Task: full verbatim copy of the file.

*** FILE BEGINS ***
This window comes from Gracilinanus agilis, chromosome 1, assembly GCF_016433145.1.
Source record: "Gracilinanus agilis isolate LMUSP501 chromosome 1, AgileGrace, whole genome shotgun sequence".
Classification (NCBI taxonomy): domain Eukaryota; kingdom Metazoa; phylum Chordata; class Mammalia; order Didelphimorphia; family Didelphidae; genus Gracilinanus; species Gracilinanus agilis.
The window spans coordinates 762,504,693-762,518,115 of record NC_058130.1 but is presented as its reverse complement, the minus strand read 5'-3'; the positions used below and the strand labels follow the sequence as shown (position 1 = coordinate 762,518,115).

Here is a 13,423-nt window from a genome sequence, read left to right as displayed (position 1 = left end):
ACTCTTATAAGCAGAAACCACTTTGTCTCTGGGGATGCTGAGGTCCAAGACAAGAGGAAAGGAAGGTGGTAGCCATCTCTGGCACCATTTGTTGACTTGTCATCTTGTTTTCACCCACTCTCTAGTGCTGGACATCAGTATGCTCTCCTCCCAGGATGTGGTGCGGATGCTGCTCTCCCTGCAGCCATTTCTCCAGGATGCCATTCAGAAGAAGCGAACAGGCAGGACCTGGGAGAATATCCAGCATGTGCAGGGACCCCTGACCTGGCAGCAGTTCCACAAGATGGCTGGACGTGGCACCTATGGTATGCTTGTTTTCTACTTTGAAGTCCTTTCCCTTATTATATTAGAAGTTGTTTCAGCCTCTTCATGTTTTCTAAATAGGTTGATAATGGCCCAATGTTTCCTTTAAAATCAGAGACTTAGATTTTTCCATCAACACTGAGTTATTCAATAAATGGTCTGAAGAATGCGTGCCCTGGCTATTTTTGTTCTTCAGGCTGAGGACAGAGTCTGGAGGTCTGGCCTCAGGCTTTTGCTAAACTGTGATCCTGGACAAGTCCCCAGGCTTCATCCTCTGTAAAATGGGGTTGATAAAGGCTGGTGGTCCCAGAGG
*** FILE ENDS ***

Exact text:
This window comes from Gracilinanus agilis, chromosome 1, assembly GCF_016433145.1.
Source record: "Gracilinanus agilis isolate LMUSP501 chromosome 1, AgileGrace, whole genome shotgun sequence".
Classification (NCBI taxonomy): domain Eukaryota; kingdom Metazoa; phylum Chordata; class Mammalia; order Didelphimorphia; family Didelphidae; genus Gracilinanus; species Gracilinanus agilis.
The window spans coordinates 762,504,693-762,518,115 of record NC_058130.1 but is presented as its reverse complement, the minus strand read 5'-3'; the positions used below and the strand labels follow the sequence as shown (position 1 = coordinate 762,518,115).

Here is a 13,423-nt window from a genome sequence, read left to right as displayed (position 1 = left end):
ACTCTTATAAGCAGAAACCACTTTGTCTCTGGGGATGCTGAGGTCCAAGACAAGAGGAAAGGAAGGTGGTAGCCATCTCTGGCACCATTTGTTGACTTGTCATCTTGTTTTCACCCACTCTCTAGTGCTGGACATCAGTATGCTCTCCTCCCAGGATGTGGTGCGGATGCTGCTCTCCCTGCAGCCATTTCTCCAGGATGCCATTCAGAAGAAGCGAACAGGCAGGACCTGGGAGAATATCCAGCATGTGCAGGGACCCCTGACCTGGCAGCAGTTCCACAAGATGGCTGGACGTGGCACCTATGGTATGCTTGTTTTCTACTTTGAAGTCCTTTCCCTTATTATATTAGAAGTTGTTTCAGCCTCTTCATGTTTTCTAAATAGGTTGATAATGGCCCAATGTTTCCTTTAAAATCAGAGACTTAGATTTTTCCATCAACACTGAGTTATTCAATAAATGGTCTGAAGAATGCGTGCCCTGGCTATTTTTGTTCTTCAGGCTGAGGACAGAGTCTGGAGGTCTGGCCTCAGGCTTTTGCTAAACTGTGATCCTGGACAAGTCCCCAGGCTTCATCCTCTGTAAAATGGGGTTGATAAAGGCTGGTGGTCCCAGAGG